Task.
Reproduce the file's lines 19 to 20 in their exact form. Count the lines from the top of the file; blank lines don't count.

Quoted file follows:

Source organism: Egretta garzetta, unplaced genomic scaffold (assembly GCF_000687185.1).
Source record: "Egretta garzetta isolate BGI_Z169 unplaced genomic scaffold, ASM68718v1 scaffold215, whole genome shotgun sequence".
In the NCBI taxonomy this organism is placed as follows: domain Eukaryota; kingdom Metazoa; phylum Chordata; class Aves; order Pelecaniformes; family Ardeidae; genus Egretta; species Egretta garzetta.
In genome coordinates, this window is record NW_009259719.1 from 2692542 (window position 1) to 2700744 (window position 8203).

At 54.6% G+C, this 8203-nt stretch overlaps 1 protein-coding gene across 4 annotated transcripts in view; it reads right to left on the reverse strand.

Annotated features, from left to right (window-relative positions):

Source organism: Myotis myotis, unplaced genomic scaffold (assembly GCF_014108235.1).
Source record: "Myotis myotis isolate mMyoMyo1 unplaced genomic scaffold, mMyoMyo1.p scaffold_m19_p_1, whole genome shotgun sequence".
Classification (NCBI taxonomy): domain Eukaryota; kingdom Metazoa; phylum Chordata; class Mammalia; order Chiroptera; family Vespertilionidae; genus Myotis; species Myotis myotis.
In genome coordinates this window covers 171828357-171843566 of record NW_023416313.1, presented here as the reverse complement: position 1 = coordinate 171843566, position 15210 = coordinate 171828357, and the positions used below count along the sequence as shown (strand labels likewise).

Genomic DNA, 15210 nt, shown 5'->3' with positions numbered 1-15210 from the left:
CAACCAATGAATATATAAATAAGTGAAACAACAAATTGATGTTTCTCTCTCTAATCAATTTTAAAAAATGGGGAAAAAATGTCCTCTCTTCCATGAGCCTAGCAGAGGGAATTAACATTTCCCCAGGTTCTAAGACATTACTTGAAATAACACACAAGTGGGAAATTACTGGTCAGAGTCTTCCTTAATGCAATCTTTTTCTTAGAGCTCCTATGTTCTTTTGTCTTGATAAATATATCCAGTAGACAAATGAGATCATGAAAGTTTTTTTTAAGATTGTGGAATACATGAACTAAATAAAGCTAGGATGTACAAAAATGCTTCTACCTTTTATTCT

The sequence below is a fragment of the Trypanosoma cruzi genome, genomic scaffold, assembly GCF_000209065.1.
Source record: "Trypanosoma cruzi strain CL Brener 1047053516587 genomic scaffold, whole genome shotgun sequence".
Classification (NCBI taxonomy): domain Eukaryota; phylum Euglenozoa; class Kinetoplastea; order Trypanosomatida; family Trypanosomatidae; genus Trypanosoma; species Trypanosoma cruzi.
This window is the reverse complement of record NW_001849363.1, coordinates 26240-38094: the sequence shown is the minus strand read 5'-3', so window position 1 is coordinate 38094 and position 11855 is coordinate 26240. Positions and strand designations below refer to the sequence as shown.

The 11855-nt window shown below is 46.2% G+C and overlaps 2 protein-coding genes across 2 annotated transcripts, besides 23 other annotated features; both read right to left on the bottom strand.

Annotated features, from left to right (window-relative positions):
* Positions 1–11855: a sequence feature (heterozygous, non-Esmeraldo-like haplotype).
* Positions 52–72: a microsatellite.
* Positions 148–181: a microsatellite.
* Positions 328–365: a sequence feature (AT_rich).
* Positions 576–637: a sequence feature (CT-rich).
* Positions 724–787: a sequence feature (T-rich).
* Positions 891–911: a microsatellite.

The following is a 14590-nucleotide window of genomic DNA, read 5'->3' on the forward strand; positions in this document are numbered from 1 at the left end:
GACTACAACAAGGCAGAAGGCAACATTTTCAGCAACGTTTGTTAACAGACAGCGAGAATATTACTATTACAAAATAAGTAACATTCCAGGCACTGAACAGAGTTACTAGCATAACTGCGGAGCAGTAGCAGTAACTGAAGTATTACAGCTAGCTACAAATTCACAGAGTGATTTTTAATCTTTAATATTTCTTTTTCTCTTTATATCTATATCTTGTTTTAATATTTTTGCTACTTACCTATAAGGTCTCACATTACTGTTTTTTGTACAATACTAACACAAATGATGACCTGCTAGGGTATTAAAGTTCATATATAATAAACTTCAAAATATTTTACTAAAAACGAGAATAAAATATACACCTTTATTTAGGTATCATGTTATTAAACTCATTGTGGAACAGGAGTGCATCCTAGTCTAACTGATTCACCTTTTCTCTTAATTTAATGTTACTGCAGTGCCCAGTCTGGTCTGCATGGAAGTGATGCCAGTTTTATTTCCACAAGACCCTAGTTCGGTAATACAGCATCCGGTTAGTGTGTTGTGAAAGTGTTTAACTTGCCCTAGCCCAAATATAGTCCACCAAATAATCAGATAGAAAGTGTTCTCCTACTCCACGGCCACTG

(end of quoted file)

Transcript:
* Positions 1–11855: a sequence feature (heterozygous, non-Esmeraldo-like haplotype).
* Positions 52–72: a microsatellite.